Aalam Kulam ( Banyan Tree )Eecham Kulam ( Palymra Tree )Dhandu Kulam ( Army )Dyarangam Kulam ( Tent )Karumbu Kulam ( Sugar cane )Komali Kulam ( Clown )Manjal Kulam ( Turmeric )Nallam Kulam ( Good )Poosam Kulam ( Flower )Raja Kulam ( Prince )Raasi Kulam ( Luck )Semavar Kulam ( Ants )Theku Kulam ( Teak Tree)Vembu Kulam ( Neem Tree)Uppu Kulam ( salt )
Akshantala (Rice grain)Arashina (Turmeric)Huvvina (flowers)Honna (gold)Uppu ( salt )
Common gotras found in other castes for example :-
Dandu (army) — A sub-division of Idiga, and an exogamous sept of Boya and Kapu.Gandikota. — A sub-division of Kamma.
 Boyar Caste Titles
Boya / Boyan / Boyar / Boyer
Boya Naidu / Nayakar / Nayaka / Naicken
Boya Palaegar / Palaiyakkarar / Palegara
Talwar-Boya / Talari Boya / Taliari Boya
Kirat Bhoi / Kirataka / Bhoi
The Naidu, or Nayudu, is a title used by many Telugu speaking community such as the Balija, Bestha, Boya, Gavara, Golla, Kapu, Mutracha and Velama. A Tamilian, when speaking of a Telugu person bearing this title, would call him Naiker or Naicker instead of Naidu. However, Naidu essentially refers to Balija, Gavara and Kamma. Naidu is a community mainly concentrated in Vishakapatnam district of Andhra Pradesh.
Boyar sub-castes The Boyar caste is the oldest caste. There are many divisions and sub-divisions in Boya communities and in course of time many sub-communities and sub-groups have come out of their tribal boundaries and have mingled with the on-coming communities, namely Kshatriyas and Brahmans, as well as the business community (Vaishyas) brought in by the ruling dynasty from South and North, as explained in Kakatiya society.
Boya Brahmans : Boyas, after giving up their aboriginal habits and entering into the fold of the neighbouring Brahminical social order, gradually rising in the scale of civilization and social ranking and getting absorbed not only into the priestly class but into the ruling class and the trading and agricultural classes as well. During Vishnuvardhana II Reign (A. D. 673-81) 'Koil boya’s' were priests later they incorporated Brahmanism principles along with priestly functions in temples and became Brahmans. In Chalukya period the Boya Brahmans named their town settlements as Brahmadesham and Agraharams. Among these Boya Brahmins the most popular gotras are Kaundinya, Bharadwaja, Kashyapa and Parasara. Today they are just called as Dravida-Brahmans. (In Proceedings of Indian History Congress, Millennium session 2000, Kolkata session). .().
Boya Gauda : Holalkere in Karnataka was an important Jain settlement in 10th century. The present town seems to have been founded in 14th century by 'Boya gauda', under the protection of Chief Doddanna Nayak. Today they are called as 'Gowda'. Many Hyderabad - Karnataka and Bombay - Karnataka region gowdars were previously Boya - Bedars.()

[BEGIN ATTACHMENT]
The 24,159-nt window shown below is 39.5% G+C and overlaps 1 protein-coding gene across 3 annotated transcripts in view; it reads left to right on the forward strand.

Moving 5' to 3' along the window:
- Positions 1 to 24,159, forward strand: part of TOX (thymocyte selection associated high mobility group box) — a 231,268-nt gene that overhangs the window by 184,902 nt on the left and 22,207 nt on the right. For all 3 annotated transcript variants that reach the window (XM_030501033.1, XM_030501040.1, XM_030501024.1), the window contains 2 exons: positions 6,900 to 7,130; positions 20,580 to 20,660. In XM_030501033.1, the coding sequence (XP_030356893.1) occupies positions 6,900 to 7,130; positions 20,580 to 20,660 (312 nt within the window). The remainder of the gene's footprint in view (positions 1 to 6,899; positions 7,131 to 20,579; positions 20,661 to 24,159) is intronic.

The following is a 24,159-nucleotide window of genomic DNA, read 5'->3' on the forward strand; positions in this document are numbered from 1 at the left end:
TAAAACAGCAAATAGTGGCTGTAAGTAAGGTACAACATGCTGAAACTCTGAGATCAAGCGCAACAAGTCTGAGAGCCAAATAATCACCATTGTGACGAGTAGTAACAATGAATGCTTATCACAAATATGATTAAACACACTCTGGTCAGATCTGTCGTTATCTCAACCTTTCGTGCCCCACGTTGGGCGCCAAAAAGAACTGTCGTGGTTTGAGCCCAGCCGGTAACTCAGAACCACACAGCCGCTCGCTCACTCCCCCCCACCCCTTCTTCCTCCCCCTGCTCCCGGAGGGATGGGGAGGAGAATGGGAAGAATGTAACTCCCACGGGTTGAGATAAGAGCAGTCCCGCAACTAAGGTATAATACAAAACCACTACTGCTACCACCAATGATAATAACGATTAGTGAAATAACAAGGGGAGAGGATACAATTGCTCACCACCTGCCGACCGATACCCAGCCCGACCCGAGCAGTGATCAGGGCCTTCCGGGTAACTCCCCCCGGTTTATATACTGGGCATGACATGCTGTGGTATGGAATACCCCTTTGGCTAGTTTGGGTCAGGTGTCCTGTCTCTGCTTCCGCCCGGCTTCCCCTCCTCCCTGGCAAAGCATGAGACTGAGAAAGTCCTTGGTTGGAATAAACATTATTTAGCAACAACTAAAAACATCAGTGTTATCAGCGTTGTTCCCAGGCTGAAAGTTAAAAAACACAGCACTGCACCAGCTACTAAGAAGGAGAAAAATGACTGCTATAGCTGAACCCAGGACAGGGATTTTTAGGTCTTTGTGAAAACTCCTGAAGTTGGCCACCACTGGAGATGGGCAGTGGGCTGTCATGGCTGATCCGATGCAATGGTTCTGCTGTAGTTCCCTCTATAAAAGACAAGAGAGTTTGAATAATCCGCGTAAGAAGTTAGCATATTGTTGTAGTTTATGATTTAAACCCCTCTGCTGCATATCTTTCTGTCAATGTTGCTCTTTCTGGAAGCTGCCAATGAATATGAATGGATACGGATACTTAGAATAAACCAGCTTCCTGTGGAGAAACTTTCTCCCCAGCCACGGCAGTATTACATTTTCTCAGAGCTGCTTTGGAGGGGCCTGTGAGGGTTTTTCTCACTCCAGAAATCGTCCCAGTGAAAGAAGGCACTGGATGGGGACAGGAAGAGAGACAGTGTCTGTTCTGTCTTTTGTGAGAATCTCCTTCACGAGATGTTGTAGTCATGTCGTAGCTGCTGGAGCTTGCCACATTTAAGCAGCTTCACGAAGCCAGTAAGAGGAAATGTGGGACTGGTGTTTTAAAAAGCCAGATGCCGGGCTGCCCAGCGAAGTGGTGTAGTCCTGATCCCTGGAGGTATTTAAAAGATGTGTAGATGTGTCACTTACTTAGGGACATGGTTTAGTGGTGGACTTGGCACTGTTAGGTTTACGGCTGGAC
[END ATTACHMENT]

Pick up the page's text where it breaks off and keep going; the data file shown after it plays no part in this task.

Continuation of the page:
Bhoi - The etymology of the word ‘Bhoi’ is aboriginal tribe . It is supposed to be a telugu word derived from Boya. Generally they are water carriers. ()
The Telugu Bhoi’s comprise two sub-castes, Besta and Gundlodu, It appears to have originally sprung from same stock, but have subsequently broken up into endogamous divisions by reason of their long occupation of different tracts of land.
In Maharastra, the Bhoi are the palanquin bearers or doli carriers there are altogether 22 sub-groups namely Zinga Bhoi, Pardesh Bhoi, Raj bhoi, Kahar Bhoi, Gadia Bhoi, Dhuria Kahar Bhoi, Kirat Machwa Bhoi, Hanzi, Jati, Kewat, Dhiwar, Dingar, palewar, Macchindra,Havadi, Halhar, Gadhav Bhoi, Khodi Bhoi, Khare Bhoi and Devra.
In Gujarat, the Bhoi consists of seven sub-groups; namely Bhoiraj, Dhiman, Zinga Bhoi or Kevat-Bhoi, Macchindra Bhoi, Paleshwar Kirat Bhoi, Kahar Bhoi, Pardeshi Bhoi and Shrimali Bhoi.
Beldar : Od, Sonkar, Raj, Larhia Karigar, Matkuda, Chunkar, Munurwar, Thapatkari, Vaddar, Pathrot, Takari. The term Beldar is generically applied to a number of occupational groups of more or less diverse origin, who work as masons or navvies, build the earthen embankments of tanks or fields, carry lime and bricks and in former times refined salt.
Bhovi : The Bhovi’s of Karnataka are actually a combination of three subgroups. The ‘Kallu Bhovi’ are the stonecutter caste, the ‘Mannu Bhovi’ are the earth working caste, and the ‘Uppar Bhovi’ are the salt and lime quarry workers. The Bhovis' main language is Telugu, but they can speak Kannada. They also engage in agriculture, though this is a secondary occupation. Very few of them are city dwellers.
For Bhovis, it is normal to marry ones cousin and for a Bhovi man to marry two sisters. The Bhovi peoples have their own patron deities and have their own guruji Siddha Rameshwara of Sholapur, Sri Sharanaswamiji of Bagalkote Bhovi peeta and Sri Immadi Siddarameshwaraswamiji of Chitradurga Bhovi peeta, a great reformers. Sri Sharanaswamiji of Bagalkote Bhovi peeta made many community developments from 14 century in building of tanks and shelters.
It is known that the Mudiraju / Mutracha people were engaged in guarding granite quarries during medieval times. The reason could be that these people were known to be good soldiers. It also appears that the Mudiraju people who had their origins in Bhil- Koli dravidian block of tribes were closely associated in stone cutting, stone grinding and other such jobs. Bhovis are closely related to Mudiraju in connectiong with fishing and granite mining. Pardhis / Parthians who are also variants of bhils too engage themselves in such jobs. The Bhovis are experts in cutting granite rocks and in almost all granite quarries in the state they work as bonded labourers. Bovis or Boyis are closely related to Bedars in their origins. The Telugu Boyas of Andhra, the Tamil Vedans of Tamil Nadu, are closely related to Bedars & Ramoshis of Maharastra. The Mogaveeras and bovis are also one and the same people in their origin and belonged to fishing community.